It is not an easy task to discuss Shakespeare’s soliloquies. As a king in the world of literature, William Shakespeare is the greatest writer of all time. He was one of the most promising and undoubtedly the most skillful pioneer and a user of soliloquy.
Before approaching for a brief discussion about Shakespeare’s soliloquies, it is better to have a few words regarding soliloquy.
A soliloquy is an “act of talking to oneself.” Sometimes it appears in the form of a monologue.
However, there is a difference between a monologue and a soliloquy.
A character usually makes an extended or lengthy speech to herself or himself in soliloquies. That means the character has no intention to deliver the speech to other characters. In a word, no one will be there to hear it.
But, in monologues, a character delivers speeches with clear intentions that others should hear.
So the above brief discussion has made one thing clear that the literary term ‘soliloquy’ means the utterance of a specific character that uncovers that character’s internal thoughts. Moreover, the entire process occurs only when the person associated with this act remains alone. William Shakespeare is perhaps the best creator of such situations in his plays, thereby the greatest inventor of soliloquies.
Hamlet and Macbeth, Shakespeare’s two most popular plays, show how the English playwright develops circumstances in some powerful scenes to invent the time-winning soliloquies. The soliloquies in Macbeth and those in Hamlet reveal deep-seated conflicts in the minds of two complicated characters, Macbeth and Hamlet.
The best part of Shakespeare’s soliloquies is they unveil how innermost conflicts can produce some crude acts. The English playwright has portrayed the characters associated with the soliloquies uniquely so that the storyline in every act becomes clear and vivid.
For example, both Macbeth and Hamlet portray how the innermost conflicts gradually help develop diabolical plots to satisfy the thirst for power and revenge.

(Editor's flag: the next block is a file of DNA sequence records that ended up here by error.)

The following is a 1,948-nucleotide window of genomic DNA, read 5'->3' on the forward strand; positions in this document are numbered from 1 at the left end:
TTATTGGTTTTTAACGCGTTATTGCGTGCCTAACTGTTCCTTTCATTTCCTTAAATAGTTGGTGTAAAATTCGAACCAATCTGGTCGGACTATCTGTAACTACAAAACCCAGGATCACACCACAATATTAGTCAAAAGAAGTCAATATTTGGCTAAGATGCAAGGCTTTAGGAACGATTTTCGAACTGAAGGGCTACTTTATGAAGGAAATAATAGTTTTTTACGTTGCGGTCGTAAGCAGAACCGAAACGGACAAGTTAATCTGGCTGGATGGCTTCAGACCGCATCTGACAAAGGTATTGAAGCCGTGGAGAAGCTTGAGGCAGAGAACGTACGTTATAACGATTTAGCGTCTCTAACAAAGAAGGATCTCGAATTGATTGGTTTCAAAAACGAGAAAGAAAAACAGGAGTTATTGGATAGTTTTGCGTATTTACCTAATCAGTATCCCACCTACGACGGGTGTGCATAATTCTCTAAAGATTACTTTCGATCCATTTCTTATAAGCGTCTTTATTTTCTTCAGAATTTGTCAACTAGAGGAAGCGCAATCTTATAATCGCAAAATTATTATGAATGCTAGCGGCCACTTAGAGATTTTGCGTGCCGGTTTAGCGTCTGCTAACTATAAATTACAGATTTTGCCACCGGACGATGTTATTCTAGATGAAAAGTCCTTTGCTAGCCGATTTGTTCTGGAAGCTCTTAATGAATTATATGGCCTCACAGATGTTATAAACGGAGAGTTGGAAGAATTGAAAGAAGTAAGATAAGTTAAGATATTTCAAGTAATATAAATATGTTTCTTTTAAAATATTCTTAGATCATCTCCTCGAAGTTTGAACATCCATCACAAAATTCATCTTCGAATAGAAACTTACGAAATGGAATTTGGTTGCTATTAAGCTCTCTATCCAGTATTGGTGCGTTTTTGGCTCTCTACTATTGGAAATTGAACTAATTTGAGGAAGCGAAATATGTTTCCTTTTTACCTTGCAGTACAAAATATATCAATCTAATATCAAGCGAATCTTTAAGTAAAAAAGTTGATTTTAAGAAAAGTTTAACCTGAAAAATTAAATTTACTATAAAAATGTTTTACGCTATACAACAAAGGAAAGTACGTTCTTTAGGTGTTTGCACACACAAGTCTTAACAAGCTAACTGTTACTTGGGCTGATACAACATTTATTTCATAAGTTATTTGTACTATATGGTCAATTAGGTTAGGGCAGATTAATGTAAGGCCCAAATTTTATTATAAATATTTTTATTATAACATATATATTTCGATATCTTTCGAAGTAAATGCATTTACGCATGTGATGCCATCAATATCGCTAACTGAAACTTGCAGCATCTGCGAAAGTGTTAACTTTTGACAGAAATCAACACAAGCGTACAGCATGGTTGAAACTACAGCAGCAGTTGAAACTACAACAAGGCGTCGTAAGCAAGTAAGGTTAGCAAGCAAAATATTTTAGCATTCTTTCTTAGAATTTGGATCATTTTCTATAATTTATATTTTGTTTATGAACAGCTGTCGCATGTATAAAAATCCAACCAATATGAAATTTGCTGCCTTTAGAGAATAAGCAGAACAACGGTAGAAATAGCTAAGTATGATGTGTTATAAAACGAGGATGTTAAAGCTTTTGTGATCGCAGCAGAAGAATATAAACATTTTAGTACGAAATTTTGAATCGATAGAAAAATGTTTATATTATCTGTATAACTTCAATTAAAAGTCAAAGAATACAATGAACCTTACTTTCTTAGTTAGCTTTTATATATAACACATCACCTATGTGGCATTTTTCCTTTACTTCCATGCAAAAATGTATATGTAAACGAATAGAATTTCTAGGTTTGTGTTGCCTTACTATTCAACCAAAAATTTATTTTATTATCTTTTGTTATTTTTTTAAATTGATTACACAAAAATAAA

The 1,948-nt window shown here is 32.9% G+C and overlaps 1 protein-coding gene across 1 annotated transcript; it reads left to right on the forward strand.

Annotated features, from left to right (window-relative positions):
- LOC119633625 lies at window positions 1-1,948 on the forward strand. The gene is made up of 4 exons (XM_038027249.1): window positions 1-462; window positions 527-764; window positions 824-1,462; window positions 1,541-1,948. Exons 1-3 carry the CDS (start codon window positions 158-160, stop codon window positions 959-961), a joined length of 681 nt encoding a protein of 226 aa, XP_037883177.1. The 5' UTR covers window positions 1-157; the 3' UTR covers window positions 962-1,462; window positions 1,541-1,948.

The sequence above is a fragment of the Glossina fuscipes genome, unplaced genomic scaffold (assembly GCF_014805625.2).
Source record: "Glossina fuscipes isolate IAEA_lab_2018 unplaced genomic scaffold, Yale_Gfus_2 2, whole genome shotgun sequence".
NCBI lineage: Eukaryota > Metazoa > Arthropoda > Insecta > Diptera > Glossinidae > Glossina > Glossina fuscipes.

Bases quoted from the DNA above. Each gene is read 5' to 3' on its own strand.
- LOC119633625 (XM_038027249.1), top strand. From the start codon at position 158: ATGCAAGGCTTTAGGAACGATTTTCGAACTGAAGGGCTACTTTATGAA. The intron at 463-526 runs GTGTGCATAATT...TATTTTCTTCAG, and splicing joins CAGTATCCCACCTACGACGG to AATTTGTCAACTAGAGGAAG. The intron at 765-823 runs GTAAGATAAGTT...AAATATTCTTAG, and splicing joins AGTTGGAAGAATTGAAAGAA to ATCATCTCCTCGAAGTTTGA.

Why Shakespeare Used Soliloquy
A soliloquy in a drama provides the audience with the actual thoughts lurking inside a specific character. As a playwright, Shakespeare always wanted to develop irony in his most plays, and soliloquy played the leading role in bringing that irony. It is undeniable that irony can give birth to suspense. And suspense makes the audience engaged for the next scene in a drama.
Apart from this, soliloquies always have the most effective visual component, which allows the audience to raise their excitement to know the next step of a character in the drama.
Soliloquies in Macbeth always emerge as some most popular Shakespearean soliloquies. The first one is present in Act –I, Scene-vii. It begins with “If it were done when it is done…..”.
It begins showing Macbeth is leaving the banquet hall to consider the question of murdering King Duncan. And an innermost conflict starts pouring in Macbeth as soon as he leaves the hall. The thought of murdering Duncan at first worries him about its consequences in this life.
He thinks that murder can’t end with itself, and it sometimes recoils on the murderer.
Macbeth thinks that by killing king Duncan, he may teach others how to assassinate a king, and one day they could murder him. This idea of perishment creates an uneasiness in him. He is also aware of the fact that justice is impartial. It serves the poisoner himself with a cup containing the same ingredients he once administered to his enemy. Moreover, Duncan is Macbeth’s king and a guest in his house. Therefore it is his duty and responsibility to protect the king.
On the contrary, Macbeth can’t diminish and tame his greedy ambition. And, ambition most often vaults extremely high and thereby over-reaches itself.
This soliloquy reveals the inner character of Macbeth. He is imaginative, and at the same time, sensitive too. A varied mixture of emotions in him uncovers his anxiety and his desperate attitude to get his motives clear. And, it is the moral nature of Macbeth that brings this conflict in his mind.
Shakespeare’s soliloquies usually depict one character’s moral nature and conscience when he or she suffers from innermost conflict. And plays like Macbeth and hamlet are filled with such soliloquies.